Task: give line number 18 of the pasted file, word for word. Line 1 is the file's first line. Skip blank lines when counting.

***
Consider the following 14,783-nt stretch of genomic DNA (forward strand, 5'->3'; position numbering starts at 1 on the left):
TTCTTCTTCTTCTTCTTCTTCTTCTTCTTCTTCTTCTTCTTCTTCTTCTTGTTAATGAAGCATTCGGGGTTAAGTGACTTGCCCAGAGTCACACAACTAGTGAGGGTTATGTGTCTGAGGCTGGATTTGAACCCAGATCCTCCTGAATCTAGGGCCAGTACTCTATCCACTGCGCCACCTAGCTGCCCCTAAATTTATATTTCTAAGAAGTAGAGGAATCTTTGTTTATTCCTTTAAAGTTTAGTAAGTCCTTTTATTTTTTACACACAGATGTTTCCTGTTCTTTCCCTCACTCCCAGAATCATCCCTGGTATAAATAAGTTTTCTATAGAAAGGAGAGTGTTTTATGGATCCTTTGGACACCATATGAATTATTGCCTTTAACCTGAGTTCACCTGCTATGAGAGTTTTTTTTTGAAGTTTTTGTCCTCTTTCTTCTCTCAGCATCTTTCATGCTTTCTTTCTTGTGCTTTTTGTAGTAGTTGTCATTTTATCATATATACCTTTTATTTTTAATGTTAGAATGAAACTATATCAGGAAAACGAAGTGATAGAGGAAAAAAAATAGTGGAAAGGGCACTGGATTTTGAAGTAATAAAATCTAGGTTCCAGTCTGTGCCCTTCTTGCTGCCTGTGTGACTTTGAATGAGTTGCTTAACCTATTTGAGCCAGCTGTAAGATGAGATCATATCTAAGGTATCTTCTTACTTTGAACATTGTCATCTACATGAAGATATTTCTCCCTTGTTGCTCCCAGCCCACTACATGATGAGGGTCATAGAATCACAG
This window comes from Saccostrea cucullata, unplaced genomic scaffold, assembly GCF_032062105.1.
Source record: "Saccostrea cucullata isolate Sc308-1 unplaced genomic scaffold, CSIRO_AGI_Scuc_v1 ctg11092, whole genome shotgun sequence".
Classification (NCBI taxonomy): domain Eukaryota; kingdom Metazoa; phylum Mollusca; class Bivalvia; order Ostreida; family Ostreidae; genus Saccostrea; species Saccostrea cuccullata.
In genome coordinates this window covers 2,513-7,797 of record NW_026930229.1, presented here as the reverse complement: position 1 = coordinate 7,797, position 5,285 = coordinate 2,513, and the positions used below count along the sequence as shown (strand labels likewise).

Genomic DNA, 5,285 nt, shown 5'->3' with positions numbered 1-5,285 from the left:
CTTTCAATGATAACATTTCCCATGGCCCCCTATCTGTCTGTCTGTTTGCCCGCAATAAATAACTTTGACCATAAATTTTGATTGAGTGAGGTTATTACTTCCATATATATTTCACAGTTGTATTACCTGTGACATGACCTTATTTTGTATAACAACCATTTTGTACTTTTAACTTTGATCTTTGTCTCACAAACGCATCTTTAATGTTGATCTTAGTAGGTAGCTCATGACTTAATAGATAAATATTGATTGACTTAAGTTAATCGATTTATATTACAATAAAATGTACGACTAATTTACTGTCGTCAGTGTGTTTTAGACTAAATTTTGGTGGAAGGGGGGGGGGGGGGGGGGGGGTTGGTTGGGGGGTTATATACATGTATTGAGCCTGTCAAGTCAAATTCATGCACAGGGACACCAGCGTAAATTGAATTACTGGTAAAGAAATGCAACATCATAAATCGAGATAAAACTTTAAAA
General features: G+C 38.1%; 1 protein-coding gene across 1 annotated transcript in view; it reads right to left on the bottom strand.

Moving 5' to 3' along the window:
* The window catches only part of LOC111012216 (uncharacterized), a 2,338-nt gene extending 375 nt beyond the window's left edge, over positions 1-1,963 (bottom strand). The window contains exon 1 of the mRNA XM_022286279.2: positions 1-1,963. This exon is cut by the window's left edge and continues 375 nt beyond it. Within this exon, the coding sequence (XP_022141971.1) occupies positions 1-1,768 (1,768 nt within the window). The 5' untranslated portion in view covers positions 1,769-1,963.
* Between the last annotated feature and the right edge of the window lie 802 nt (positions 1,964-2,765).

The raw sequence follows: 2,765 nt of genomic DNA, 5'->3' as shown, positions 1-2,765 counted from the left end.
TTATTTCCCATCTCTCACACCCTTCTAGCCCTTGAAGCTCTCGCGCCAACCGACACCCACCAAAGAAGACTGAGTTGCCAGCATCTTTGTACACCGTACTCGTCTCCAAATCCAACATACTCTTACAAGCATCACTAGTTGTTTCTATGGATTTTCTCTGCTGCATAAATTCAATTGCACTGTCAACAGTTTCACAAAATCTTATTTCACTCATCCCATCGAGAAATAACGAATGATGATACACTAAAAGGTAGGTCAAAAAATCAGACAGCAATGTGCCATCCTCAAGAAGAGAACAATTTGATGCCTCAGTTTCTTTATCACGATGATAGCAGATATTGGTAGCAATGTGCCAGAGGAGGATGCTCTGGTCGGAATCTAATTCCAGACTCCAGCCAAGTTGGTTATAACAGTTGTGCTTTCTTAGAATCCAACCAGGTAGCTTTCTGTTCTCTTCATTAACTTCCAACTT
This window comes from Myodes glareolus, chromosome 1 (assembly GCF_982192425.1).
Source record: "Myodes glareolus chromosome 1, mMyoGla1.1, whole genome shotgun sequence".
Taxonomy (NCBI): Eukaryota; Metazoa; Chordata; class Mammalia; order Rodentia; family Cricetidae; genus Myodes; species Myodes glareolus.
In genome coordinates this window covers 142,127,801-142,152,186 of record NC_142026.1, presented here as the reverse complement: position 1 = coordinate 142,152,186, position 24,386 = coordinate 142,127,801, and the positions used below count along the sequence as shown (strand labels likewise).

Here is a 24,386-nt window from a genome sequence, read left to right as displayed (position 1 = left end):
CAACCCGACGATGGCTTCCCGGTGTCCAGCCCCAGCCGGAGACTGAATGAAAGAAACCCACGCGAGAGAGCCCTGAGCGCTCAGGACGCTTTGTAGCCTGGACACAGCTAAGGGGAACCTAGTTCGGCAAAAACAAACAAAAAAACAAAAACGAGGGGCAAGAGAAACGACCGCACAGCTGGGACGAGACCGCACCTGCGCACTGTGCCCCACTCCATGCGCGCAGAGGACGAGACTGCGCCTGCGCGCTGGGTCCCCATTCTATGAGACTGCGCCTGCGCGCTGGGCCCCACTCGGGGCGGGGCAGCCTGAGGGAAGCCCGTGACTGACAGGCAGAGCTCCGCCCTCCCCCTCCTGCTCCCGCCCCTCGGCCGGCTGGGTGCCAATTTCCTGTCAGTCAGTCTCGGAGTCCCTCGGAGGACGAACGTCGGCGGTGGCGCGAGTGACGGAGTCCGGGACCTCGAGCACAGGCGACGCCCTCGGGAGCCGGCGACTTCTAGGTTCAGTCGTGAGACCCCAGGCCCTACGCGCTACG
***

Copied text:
In genome coordinates this window covers 142,127,801-142,152,186 of record NC_142026.1, presented here as the reverse complement: position 1 = coordinate 142,152,186, position 24,386 = coordinate 142,127,801, and the positions used below count along the sequence as shown (strand labels likewise).